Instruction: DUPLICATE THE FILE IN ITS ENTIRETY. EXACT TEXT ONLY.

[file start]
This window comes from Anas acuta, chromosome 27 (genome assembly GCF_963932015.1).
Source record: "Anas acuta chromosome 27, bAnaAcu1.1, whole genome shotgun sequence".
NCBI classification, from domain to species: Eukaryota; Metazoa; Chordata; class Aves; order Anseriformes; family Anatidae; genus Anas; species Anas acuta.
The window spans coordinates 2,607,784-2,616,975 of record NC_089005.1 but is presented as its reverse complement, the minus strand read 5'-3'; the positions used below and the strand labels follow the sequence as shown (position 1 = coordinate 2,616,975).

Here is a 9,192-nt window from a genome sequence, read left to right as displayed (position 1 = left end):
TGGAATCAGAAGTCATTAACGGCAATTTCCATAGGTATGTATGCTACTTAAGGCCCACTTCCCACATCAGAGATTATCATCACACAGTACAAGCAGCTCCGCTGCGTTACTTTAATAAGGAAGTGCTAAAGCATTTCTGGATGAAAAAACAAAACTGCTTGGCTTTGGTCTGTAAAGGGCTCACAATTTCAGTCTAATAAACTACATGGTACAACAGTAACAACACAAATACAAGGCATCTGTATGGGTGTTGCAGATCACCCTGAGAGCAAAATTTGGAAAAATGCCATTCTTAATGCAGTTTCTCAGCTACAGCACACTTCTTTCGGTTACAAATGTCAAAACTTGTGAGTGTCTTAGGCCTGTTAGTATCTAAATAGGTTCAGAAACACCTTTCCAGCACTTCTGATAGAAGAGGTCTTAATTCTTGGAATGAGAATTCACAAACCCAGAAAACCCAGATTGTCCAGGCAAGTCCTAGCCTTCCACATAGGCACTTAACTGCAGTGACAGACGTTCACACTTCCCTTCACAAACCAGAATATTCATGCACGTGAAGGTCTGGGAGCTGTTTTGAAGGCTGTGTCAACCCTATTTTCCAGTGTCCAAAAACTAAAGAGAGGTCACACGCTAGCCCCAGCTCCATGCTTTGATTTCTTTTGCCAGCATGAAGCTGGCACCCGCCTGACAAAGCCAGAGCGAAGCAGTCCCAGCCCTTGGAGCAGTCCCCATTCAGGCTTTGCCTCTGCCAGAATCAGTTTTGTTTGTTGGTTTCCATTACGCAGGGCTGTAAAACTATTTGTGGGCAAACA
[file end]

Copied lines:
This window comes from Anas acuta, chromosome 27 (genome assembly GCF_963932015.1).
Source record: "Anas acuta chromosome 27, bAnaAcu1.1, whole genome shotgun sequence".
NCBI classification, from domain to species: Eukaryota; Metazoa; Chordata; class Aves; order Anseriformes; family Anatidae; genus Anas; species Anas acuta.
The window spans coordinates 2,607,784-2,616,975 of record NC_089005.1 but is presented as its reverse complement, the minus strand read 5'-3'; the positions used below and the strand labels follow the sequence as shown (position 1 = coordinate 2,616,975).

Here is a 9,192-nt window from a genome sequence, read left to right as displayed (position 1 = left end):
TGGAATCAGAAGTCATTAACGGCAATTTCCATAGGTATGTATGCTACTTAAGGCCCACTTCCCACATCAGAGATTATCATCACACAGTACAAGCAGCTCCGCTGCGTTACTTTAATAAGGAAGTGCTAAAGCATTTCTGGATGAAAAAACAAAACTGCTTGGCTTTGGTCTGTAAAGGGCTCACAATTTCAGTCTAATAAACTACATGGTACAACAGTAACAACACAAATACAAGGCATCTGTATGGGTGTTGCAGATCACCCTGAGAGCAAAATTTGGAAAAATGCCATTCTTAATGCAGTTTCTCAGCTACAGCACACTTCTTTCGGTTACAAATGTCAAAACTTGTGAGTGTCTTAGGCCTGTTAGTATCTAAATAGGTTCAGAAACACCTTTCCAGCACTTCTGATAGAAGAGGTCTTAATTCTTGGAATGAGAATTCACAAACCCAGAAAACCCAGATTGTCCAGGCAAGTCCTAGCCTTCCACATAGGCACTTAACTGCAGTGACAGACGTTCACACTTCCCTTCACAAACCAGAATATTCATGCACGTGAAGGTCTGGGAGCTGTTTTGAAGGCTGTGTCAACCCTATTTTCCAGTGTCCAAAAACTAAAGAGAGGTCACACGCTAGCCCCAGCTCCATGCTTTGATTTCTTTTGCCAGCATGAAGCTGGCACCCGCCTGACAAAGCCAGAGCGAAGCAGTCCCAGCCCTTGGAGCAGTCCCCATTCAGGCTTTGCCTCTGCCAGAATCAGTTTTGTTTGTTGGTTTCCATTACGCAGGGCTGTAAAACTATTTGTGGGCAAACA